The activities of the Portuguese and UN troops have received scant reportage. But the police, whom they were assisting, arrested some 77 people in the course of the day. According to a report in the Age, those detained were kicked and punched by police and sustained a number of injuries, including split lips, bruises, black eyes and a suspected fracture.Political relations
The actions of the government and the UN on the day provide a revealing glimpse into the real state of political relations in “independent” East Timor. While the police in Dili did not receive their orders from UNMISET, they are nevertheless under the direct control of UN Police (UNPOL). There are still more than 700 UN police in East Timor and their role in the events of December 4 is yet to be accounted for.
The UN has been responsible for recruiting and training the Timor-Leste Police Service (TLPS) and has handed over control to the government in only five of the country’s 13 districts—Ermera, Aileu, Mantuto, Manufahi and Ainaro. A number of reports indicate that the police, the Special Police Unit in particular, are widely despised. The TLPS is accused of having former Indonesian police, militia members and local thugs in its ranks.
A joint UN-Timorese police inquiry is being carried out into the riots. Six police officers have been suspended pending further investigations—none of them, however, are from the Special Police Unit. But the main response of the UN has been to announce further training for the TLPS in non-lethal combat and more effective crowd control.
Far from criticising the actions of the Portuguese, the Alkatiri government has praised the former colonial power for its prompt response. The comments underscore the subservience of the administration to the UN and the major powers. Alkatiri, Foreign Minister Jose Ramos-Horta and others are part of a tiny ruling elite that has maintained close connections to Portugal ever since the Indonesian invasion of the half island in 1975. The government has been widely criticised for making Portuguese, which is spoken by only 10 percent of the population, the official language of the country.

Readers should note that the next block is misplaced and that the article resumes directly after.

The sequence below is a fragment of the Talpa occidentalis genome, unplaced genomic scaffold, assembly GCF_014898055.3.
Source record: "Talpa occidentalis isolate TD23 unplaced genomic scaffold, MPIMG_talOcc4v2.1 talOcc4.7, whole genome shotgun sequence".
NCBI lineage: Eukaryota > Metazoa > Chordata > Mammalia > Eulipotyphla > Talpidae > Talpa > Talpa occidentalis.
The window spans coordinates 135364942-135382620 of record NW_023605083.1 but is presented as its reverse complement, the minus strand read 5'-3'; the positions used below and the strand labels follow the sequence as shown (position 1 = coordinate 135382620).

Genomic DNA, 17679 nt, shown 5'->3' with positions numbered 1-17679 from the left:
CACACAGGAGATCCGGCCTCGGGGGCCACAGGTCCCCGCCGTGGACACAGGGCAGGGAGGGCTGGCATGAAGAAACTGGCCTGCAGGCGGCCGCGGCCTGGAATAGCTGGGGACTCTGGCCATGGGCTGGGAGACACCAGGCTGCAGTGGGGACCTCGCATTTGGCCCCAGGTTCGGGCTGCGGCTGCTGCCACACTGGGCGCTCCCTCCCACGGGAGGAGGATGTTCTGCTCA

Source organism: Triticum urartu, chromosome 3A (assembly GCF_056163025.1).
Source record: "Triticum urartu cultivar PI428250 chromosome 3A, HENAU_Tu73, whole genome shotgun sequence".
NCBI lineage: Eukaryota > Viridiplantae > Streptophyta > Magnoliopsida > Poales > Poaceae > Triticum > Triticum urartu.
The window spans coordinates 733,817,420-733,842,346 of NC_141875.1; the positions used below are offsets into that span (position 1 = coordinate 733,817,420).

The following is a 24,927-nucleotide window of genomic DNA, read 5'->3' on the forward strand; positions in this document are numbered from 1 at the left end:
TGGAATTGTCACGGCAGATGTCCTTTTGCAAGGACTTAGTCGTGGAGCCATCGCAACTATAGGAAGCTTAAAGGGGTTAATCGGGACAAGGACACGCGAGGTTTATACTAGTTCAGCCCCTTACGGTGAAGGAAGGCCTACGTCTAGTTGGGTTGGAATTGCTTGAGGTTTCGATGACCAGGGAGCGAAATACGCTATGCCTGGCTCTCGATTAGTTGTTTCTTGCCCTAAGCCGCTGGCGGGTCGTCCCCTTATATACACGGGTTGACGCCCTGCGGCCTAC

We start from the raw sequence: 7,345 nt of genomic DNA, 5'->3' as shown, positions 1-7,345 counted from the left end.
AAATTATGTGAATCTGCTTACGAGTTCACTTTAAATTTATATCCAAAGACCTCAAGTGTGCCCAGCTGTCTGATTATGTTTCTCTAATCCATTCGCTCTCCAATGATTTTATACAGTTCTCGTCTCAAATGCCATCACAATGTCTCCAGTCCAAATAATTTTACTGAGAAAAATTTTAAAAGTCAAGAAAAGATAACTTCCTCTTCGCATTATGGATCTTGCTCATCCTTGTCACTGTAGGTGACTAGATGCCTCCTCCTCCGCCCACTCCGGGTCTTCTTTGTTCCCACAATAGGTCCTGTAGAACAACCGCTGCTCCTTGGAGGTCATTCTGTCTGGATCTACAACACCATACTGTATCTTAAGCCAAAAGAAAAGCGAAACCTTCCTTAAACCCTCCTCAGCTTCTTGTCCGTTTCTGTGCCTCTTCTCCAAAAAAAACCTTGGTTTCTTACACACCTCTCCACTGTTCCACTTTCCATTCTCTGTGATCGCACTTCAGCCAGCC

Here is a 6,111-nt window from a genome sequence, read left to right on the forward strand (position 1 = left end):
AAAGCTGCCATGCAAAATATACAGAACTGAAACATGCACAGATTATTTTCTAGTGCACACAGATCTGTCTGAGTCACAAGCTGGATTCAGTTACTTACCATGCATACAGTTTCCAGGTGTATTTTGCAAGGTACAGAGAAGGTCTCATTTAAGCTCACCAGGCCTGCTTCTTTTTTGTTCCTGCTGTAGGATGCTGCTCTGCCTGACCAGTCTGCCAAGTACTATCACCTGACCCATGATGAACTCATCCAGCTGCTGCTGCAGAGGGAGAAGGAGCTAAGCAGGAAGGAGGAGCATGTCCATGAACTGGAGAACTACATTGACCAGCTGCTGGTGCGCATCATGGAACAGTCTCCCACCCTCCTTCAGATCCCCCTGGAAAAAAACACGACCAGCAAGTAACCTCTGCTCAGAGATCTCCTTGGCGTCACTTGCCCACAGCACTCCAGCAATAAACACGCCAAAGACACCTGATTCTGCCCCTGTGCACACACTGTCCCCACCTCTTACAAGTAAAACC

Lisbon obviously saw the protests as an opportunity to steal a march on its rivals, particularly Australia, in consolidating its position in East Timor. Portuguese minister José Luis Arnaut boasted: “UN forces took a long time to respond—nearly three hours—while we, the Portuguese forces, began to respond in about an hour to guarantee the security of our compatriots.” Ramos-Horta praised Portugal’s actions and called for the slowing down of the planned withdrawal of UN troops.
In the aftermath of the riots, Portugal and Australia have been engaged in something of a competition to bolster the capacity of the police and judiciary to stamp out any further unrest. Australian Prime Minister John Howard rang Alkatiri and promised “assistance to help develop the capacity of the East Timorese police and the East Timorese judiciary”. Portugal has pledged more aid for police training and a team of anti-riot instructors.
Neither the UN, Portugal, Australia nor the East Timorese government have announced any measures to deal with the underlying causes of the unrest, which lie in the vast social chasm between a tiny well-off, insulated elite and the vast majority of East Timorese. According to UN estimates, half the population lives below the official poverty line of just 50 US cents a day, and between 70 to 80 percent are unemployed.
Just a week after the protests, 250 donor countries and organisations gathered at a conference organised in Dili by the World Bank to assess six months of East Timorese independence. While UN representative Sharma described the conditions in Dili and Baucau where unemployment stands at 43 percent, no new programs were announced to attempt to alleviate the situation. The conference made only two decisions: to release $US240,000 from the Trust Fund for East Timor to help develop the country’s oil and gas fields and a paltry $US700,000 for education. Its major preoccupation was to strengthen the police.
East Timor has no resources of its own to overcome the poverty facing the population. The government had a budget of just $US74.2 million for the year. The UN administration in East Timor had a budget for the 2002/2003 financial year of four times that amount—$US316 million. More than one third of UN spending—$US134 million—has been allocated to the cost of UN military personnel.
The figures underscore the fact that economically, as well as politically and militarily, the Alkatiri government is completely dependent on the major powers, acting under the umbrella of the United Nations. Jointly they are presiding over an impoverished half island of 800,000 people, whose living standards are continuing to deteriorate following the declaration of independence. Their unified response to the outbreak of protests—tougher police measures—highlights their indifference to the plight of ordinary working people.